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Why I rejected ‘theistic evolution’

by , Ph.D.

12 January 2004

Theistic evolution is a significant threat to the Christian church. It undermines the very foundation of the Christian faith and causes people to doubt the truth of Scripture.

I grew up as a theistic evolutionist. I was interested in science, and was an undergraduate biochemistry major. I believed in God and heard that he was the Creator on Sunday, but heard evolution all the other days of the week. I did what seemed the only logical thing that I think so many Christians also do, and that is to try to blend the two together. So I combined them, thinking that evolution was simply the process that God used to create, but that is so wrong. I think people make that compromise because they do not know all of the scientific evidence that calls the theory of evolution into question and they also have not been made aware of the major theological/biblical problems that it generates.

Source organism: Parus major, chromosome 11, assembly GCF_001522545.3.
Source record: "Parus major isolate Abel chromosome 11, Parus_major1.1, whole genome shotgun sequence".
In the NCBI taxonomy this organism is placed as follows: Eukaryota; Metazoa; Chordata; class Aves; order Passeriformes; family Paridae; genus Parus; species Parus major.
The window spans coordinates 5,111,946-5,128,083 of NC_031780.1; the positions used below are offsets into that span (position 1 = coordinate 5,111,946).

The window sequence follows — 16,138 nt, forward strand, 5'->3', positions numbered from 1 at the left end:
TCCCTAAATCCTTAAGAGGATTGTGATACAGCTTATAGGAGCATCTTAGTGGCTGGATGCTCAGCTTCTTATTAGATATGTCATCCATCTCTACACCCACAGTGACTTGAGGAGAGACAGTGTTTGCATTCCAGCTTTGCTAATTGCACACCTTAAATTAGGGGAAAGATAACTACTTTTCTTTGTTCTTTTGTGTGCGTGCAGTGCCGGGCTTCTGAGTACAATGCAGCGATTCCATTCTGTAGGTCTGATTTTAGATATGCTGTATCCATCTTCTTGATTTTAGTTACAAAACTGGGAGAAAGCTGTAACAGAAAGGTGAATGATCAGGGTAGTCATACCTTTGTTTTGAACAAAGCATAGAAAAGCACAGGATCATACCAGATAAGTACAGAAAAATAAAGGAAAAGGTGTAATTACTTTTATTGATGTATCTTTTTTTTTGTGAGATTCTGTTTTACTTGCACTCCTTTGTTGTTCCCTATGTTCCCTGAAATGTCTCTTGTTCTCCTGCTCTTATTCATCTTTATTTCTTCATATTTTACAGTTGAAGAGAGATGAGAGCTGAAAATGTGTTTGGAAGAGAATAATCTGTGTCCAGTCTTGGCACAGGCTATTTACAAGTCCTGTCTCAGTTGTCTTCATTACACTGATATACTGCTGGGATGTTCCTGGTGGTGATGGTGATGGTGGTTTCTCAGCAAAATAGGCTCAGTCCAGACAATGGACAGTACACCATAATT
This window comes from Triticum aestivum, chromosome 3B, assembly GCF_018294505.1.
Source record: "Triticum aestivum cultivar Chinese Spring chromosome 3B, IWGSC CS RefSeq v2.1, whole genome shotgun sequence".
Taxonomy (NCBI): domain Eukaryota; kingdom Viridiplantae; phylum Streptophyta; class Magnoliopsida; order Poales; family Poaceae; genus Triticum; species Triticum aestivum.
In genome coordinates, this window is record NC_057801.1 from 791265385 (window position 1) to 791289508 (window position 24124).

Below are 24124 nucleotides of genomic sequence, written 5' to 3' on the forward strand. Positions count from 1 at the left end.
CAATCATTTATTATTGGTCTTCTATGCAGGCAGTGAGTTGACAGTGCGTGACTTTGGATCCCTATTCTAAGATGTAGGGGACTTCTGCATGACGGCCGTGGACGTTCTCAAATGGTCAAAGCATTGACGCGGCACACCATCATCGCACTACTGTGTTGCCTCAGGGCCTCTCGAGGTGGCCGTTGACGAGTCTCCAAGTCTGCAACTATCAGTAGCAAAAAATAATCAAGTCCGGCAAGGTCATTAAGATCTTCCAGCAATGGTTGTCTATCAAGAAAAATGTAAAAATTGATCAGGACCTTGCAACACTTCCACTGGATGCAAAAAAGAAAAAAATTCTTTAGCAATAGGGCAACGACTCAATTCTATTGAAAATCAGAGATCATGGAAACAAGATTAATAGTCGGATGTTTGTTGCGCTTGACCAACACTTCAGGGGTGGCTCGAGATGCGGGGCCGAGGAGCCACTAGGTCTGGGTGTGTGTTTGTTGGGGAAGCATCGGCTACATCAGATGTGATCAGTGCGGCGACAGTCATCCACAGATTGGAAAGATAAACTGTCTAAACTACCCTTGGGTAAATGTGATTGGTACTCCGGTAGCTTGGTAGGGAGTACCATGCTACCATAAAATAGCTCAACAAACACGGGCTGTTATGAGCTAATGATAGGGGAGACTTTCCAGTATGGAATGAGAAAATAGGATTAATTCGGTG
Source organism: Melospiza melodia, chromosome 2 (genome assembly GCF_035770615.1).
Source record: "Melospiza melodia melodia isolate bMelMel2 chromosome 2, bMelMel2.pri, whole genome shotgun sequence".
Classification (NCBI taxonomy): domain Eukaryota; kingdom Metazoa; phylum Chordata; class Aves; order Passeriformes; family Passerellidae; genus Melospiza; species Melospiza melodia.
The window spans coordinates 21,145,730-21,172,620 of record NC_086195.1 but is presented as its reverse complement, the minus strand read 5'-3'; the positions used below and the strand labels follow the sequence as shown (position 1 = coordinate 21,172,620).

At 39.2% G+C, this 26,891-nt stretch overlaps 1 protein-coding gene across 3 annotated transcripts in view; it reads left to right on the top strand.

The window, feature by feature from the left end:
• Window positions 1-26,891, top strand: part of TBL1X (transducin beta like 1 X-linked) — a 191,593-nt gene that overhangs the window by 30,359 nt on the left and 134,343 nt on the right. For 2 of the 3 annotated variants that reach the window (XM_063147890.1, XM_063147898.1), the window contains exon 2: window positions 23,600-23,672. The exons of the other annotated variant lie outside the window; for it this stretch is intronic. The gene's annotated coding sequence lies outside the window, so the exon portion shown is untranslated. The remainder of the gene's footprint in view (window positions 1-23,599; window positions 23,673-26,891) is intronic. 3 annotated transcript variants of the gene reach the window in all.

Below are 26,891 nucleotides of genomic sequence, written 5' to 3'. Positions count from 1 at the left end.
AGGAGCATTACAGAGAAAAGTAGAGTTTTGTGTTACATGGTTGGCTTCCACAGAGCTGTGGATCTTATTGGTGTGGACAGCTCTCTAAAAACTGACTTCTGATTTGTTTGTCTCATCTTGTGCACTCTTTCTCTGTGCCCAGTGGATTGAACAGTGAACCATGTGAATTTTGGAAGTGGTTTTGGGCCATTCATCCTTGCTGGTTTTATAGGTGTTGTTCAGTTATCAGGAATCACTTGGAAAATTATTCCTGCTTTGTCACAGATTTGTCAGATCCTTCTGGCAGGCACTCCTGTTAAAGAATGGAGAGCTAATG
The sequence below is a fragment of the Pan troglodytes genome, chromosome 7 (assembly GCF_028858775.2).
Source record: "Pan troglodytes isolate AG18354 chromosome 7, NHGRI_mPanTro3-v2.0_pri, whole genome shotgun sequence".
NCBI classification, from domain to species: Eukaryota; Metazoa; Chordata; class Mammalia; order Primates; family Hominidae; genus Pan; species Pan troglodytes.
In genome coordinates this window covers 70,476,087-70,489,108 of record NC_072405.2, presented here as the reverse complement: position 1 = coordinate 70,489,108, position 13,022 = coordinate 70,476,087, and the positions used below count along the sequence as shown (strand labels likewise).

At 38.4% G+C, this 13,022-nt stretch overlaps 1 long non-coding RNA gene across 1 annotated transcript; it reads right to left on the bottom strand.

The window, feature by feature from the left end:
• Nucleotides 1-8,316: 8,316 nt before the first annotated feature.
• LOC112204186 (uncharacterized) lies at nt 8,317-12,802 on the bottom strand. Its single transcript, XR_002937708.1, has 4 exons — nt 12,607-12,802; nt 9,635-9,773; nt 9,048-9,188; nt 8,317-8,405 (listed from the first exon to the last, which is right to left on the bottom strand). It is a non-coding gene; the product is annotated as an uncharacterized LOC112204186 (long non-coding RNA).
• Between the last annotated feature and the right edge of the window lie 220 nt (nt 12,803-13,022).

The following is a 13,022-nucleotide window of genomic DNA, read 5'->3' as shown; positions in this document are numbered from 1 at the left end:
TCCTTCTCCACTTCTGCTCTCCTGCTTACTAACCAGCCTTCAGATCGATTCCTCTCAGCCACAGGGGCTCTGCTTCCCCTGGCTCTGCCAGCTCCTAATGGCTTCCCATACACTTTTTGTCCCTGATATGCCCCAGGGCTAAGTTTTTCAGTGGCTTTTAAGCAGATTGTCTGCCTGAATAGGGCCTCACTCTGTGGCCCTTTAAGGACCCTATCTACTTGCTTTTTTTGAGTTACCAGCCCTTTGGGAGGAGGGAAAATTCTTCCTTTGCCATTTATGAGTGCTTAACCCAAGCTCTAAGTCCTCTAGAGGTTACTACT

Proverbs 18:17 says: ‘The first to present his case seems right, till another comes forward to question him’. Almost all we hear is ‘evolution’—in schools and universities, zoos, museums, television, movies, etc. So if we don't teach the implications of evolution and the problems associated with it in our churches, no-one will know any different. Evolution will seem right because people don't hear the evidence against it and no one questions it.